international and interdisciplinary collaborations. Students, faculty,
and professionals from medical fields, urban design and planning,
landscape design, medicine, social work, public health, and art are
especially encouraged to collaborate. Teams can include participants
from multiple universities.
Submission format
In order to foreground the context, user needs, and processes and intentionality behind proposed designs, submissions will take the form of narrative slides that include words and images to convey your ideas. Submissions should be no more than 10 slides, submitted as a PDF.
Teams whose submissions are shortlisted for the design prize in each
category will be invited to create a 2-minute video based on these
slides for presentation at the October meetings. We welcome a range of
media to create these designs. Hand drawings, collage, computer
drawings, and all other media welcome, but the final version must be
submitted as PDFs. All submissions must address the guiding questions below and also must include: Title of your proposalThe category of your submission (e.g., public park)Team member names and affiliationsSubmit all materials to epidemicurbanism@gmail.com by September 6, 2021.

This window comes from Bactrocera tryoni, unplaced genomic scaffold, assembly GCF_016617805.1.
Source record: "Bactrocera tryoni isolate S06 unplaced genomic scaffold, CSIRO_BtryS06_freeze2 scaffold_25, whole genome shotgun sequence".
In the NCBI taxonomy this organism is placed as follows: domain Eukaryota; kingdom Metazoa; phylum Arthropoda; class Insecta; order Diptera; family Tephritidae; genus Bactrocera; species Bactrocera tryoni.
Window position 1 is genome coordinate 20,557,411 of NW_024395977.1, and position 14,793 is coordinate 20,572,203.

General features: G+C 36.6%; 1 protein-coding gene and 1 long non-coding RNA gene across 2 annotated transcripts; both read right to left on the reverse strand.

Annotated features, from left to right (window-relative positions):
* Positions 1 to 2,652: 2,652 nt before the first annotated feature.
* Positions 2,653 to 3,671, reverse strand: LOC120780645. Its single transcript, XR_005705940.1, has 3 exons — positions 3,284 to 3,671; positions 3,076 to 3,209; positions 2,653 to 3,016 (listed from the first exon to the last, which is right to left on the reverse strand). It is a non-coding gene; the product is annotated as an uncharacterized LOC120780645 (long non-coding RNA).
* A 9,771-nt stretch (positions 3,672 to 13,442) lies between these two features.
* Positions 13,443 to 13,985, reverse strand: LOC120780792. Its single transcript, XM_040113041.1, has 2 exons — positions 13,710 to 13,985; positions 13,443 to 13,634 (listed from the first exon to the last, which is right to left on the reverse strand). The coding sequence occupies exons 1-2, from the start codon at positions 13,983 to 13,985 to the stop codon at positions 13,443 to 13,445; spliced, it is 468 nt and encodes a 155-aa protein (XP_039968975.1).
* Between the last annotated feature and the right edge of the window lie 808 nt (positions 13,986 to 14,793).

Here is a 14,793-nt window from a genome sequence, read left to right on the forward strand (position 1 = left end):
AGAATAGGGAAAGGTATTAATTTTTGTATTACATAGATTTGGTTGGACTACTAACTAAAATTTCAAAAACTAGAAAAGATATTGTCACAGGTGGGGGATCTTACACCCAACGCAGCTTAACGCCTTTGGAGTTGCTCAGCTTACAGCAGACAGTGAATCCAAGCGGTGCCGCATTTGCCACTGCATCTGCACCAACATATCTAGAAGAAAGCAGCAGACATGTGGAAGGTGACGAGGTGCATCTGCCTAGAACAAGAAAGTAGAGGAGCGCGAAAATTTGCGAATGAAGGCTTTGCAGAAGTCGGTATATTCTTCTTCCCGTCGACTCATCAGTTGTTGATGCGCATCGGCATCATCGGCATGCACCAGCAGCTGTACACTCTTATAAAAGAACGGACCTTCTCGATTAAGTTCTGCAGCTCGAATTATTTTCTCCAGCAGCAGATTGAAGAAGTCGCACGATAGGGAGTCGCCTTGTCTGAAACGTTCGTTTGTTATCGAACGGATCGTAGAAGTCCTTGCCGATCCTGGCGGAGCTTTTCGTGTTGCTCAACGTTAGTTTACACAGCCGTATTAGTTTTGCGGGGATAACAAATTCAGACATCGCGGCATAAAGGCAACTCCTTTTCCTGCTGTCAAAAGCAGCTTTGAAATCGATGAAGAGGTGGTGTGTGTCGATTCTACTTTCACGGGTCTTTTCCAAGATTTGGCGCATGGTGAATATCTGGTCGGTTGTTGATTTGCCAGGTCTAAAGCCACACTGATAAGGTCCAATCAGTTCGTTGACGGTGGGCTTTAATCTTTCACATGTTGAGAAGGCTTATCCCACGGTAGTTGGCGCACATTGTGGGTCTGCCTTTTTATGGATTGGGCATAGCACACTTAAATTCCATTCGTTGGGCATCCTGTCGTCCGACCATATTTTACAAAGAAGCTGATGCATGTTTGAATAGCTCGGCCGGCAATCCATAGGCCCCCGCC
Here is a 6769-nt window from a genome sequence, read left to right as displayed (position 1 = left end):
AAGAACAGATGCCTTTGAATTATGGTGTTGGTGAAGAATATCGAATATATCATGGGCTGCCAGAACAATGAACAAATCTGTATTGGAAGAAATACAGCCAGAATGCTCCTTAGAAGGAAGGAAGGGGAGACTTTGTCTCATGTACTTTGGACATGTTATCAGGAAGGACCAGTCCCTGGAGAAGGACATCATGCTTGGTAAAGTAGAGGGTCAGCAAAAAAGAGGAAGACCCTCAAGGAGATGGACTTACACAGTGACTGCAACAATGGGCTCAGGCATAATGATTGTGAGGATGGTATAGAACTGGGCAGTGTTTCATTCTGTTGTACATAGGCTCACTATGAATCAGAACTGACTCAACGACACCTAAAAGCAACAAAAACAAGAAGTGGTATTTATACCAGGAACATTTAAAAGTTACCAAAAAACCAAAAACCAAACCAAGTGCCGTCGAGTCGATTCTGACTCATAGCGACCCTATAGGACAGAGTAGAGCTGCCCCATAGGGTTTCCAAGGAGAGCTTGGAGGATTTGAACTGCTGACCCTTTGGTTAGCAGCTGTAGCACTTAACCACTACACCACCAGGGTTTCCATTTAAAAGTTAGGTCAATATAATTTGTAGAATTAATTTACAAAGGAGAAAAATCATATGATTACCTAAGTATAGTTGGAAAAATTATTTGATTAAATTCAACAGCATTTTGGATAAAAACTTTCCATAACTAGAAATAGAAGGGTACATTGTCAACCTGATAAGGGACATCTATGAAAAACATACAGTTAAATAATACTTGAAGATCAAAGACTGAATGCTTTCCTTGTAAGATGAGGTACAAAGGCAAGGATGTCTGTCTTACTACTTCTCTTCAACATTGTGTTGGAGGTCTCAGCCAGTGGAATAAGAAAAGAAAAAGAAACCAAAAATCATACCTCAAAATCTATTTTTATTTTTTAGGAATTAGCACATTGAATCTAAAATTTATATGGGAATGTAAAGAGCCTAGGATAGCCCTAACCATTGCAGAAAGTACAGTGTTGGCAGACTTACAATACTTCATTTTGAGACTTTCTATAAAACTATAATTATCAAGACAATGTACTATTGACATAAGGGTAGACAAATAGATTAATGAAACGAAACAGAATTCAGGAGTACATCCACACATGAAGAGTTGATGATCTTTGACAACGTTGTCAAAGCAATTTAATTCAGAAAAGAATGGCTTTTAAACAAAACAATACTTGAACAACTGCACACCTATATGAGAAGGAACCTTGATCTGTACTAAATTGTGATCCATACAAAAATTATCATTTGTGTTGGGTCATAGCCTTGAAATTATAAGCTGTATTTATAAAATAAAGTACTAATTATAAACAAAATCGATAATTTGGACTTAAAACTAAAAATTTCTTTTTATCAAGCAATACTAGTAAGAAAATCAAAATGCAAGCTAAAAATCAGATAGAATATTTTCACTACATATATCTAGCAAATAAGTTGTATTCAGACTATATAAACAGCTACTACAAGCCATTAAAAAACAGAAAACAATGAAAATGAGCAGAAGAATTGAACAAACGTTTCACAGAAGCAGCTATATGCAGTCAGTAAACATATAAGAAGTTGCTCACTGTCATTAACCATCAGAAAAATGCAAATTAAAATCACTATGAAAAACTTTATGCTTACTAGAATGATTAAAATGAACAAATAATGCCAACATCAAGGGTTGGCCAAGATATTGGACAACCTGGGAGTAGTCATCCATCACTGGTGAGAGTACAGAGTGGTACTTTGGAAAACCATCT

Guiding questions
All submissions must address the following questions in some way: 
Each
design prompt asks teams to identify a vacant or underused site in your
city, town, or village. This in mind, in what geographical location
(country and city, town, or village) do you plan to site your proposed
design? What are the local (or broader societal) needs are you responding to? For example:Lack of access to healthcare or other resourcesIsolation or segregation from broader community connectionsInequitable access to basic, essential servicesCommunity health issues (e.g., physical health, mental health, social health)
3. What community/ies of people are you hoping to engage and/or support through your proposed design? What
are the specific needs, strengths, and/or interests of this community
with respect to the broader local or societal needs expressed above? What site have you selected to redesign? Why? What
ideas do you have for the redesign of the site? What designs or other
interventions do you propose in support of the community needs and
interests described above?How